Friday, May 27, 2022

How To Draw A Bunny Documentary

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The Artist Richard Lippold

He was a totally honest man, incorruptible. And in this sense unmanagable, but I think that the people who did know him and appreciated him, saw in him what Ive described A certain kind of simplicity in the midst of all that complexity.

For me, there is an openness to Ray Johnson, an open framework to the reality and concept of Ray Johnson, which allows an open flow between art and life, and which for me is itself opening and liberating.

Unfortunately in this film under what seems to be the pretense of making a filmic collage the filmmakers work against this openness as if they were patching up and filling gaps and holes. Shredding and truncating original material, such as recordings of Johnsons happenings, splicing passages from these with interviews with dealers, presuming to combine and mix material, instead of juxtaposing it in a way that would at least preserve some of its integrity and leave the associations up to the viewers.

The result is one of the more annoying documentaries of an artist that I have seen. The rationale of making a filmic collage doesnt work, for me. It is just distracting and intrusive, it displaces the richer content. Ill offer a few examples further below.

Towards the end of the film, the filmmakers intrusiveness tapers off somewhat: maybe it was because of the seriousness of Ray Johnsons suicide.

How To Draw A Bunny

Interviews with Christo, Chuck Close, Roy Lichtenstein, Judith Malina, James Rosenquist and others help illuminate the life and work of Warhol contemporary Ray Johnson.Interviews with Christo, Chuck Close, Roy Lichtenstein, Judith Malina, James Rosenquist and others help illuminate the life and work of Warhol contemporary Ray Johnson.Interviews with Christo, Chuck Close, Roy Lichtenstein, Judith Malina, James Rosenquist and others help illuminate the life and work of Warhol contemporary Ray Johnson.

The Ray Johnson Tapes

The film is all the more difficult to watch because I have had the benefit of being familiar with my friend Nicholas Maravells video piece, The Ray Johnson Tapes, hours of video of Johnson, essentially a collaborative work between him and Nick . Over the years on visits to Nick he would show me passages from the material: it imbued my memory such that I still have the feeling that I must have met Ray, though unfortunately we never crossed paths. I do have the DVDs of the final edited version of the Tapes, and I look forward to viewing them again this week, 10 years after Ray Johnsons death on January 13th, 1995.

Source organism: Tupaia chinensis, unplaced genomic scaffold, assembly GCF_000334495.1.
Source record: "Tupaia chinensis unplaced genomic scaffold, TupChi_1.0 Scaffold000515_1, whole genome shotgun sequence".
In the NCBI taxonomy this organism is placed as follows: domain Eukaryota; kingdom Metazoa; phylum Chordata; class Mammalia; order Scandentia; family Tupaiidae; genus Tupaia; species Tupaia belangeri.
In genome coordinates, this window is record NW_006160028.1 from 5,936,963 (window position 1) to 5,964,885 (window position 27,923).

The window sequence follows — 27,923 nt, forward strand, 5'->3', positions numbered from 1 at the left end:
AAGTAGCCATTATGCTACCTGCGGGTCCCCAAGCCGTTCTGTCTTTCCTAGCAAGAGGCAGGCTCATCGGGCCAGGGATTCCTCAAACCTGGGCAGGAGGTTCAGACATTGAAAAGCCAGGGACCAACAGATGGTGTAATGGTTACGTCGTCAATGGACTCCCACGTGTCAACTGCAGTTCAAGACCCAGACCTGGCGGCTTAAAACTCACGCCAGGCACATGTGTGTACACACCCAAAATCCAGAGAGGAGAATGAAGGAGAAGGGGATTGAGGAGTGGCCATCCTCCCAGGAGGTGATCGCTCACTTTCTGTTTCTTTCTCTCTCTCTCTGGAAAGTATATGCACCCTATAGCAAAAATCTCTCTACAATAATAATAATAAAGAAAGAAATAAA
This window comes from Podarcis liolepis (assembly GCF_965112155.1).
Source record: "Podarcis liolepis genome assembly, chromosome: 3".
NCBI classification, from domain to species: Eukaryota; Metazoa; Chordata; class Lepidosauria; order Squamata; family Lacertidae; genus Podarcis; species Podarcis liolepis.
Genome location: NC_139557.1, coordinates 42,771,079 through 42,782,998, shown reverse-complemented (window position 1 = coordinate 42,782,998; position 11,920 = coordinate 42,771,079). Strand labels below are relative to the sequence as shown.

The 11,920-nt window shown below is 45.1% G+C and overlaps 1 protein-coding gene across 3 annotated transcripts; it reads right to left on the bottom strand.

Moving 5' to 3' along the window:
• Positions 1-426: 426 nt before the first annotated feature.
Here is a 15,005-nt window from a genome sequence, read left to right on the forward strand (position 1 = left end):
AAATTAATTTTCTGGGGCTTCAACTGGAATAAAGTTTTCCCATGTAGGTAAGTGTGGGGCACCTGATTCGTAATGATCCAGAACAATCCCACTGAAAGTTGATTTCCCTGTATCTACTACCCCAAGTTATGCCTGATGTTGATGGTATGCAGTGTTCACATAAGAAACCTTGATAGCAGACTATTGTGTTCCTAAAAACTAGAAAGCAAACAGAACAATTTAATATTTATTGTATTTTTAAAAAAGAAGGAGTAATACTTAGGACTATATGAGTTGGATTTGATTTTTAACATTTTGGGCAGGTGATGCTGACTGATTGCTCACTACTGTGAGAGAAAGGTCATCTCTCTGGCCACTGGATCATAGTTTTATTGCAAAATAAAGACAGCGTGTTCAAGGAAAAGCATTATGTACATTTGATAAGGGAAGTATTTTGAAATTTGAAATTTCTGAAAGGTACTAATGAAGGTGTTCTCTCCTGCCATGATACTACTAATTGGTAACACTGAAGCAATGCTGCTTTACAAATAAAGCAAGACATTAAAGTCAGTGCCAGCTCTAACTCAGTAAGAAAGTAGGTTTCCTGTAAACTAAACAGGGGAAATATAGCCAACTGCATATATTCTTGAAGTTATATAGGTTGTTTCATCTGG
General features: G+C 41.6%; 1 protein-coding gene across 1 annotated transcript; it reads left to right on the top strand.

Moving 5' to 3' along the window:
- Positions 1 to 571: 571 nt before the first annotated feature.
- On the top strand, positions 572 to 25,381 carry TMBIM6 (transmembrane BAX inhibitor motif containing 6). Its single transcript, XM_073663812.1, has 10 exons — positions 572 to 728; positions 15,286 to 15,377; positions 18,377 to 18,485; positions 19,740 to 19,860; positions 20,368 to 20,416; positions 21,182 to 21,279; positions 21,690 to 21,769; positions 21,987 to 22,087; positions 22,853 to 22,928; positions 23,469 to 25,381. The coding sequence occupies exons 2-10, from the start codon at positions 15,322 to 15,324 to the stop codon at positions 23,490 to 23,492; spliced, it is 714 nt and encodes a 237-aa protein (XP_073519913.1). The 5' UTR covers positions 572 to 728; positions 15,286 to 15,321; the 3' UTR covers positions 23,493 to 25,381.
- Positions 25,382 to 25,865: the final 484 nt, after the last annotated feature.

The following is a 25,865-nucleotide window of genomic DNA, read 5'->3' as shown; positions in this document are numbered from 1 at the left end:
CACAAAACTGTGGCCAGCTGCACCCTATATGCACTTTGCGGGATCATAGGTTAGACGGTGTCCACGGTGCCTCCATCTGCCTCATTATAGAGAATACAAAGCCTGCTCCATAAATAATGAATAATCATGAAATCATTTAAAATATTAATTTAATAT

The Devil And Daniel Johnston

Ever since Robert Johnson allegedly sold his soul to the devil, music and the underworld have had a curious relationship. One of the prime examples of this is Daniel Johnston, an influential alternative music pioneer who had bipolar disorder.

Darker than most music biopics, The Devil And Daniel Johnston does a great job at diving into the psyche of an artist who was unafraid to push musical boundaries and create new lanes for himself.

Joan Didion: The Center Will Not Hold

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Told through archival footage as well as interviews with many superstars, the documentary provides an intriguing look at Didion’s life and what motivated her writing. While Didion’s fan base is somewhat large, many viewers have found themselves introduced to Didion’s work through this film.

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Comedy/drama. Starring Isabelle Adjani, Gerard Depardieu, Virginie Ledoyen, Gregori Derangere and Peter Coyote. Directed by Jean-Paul Rappeneau.

This feeling of nonstop movement is enhanced by a pulsing original score by Gabriel Yared, who does for “Bon Voyage” what Bernard Herrmann did for Hitchcock’s movies. Yared finds a rhythm for the mayhem. Those of us reading subtitles rather than listening to the dialogue will be particularly aware of the precise way his background music complements the story.

Director Jean-Paul Rappeneau co-wrote the script and has gone out of his way to say it is complete fiction. But Rappeneau is an expert on this chaotic period and the dismal behavior of many of his compatriots, who were willing to sell out their country, preferring to think of it as compromise. The unsavory characters in “Bon Voyage” — including the two-faced French cabinet minister Beaufort , the self-involved actress Viviane and the opportunist journalist Alex — may be made up, but they surely had parallels running around France at the time.

Rappeneau successfully maneuvers the high-wire act of keeping his movie light without ever making light of the dire situation. He accomplishes this by focusing on the harebrained Viviane, who sees everything in terms of how it will benefit her.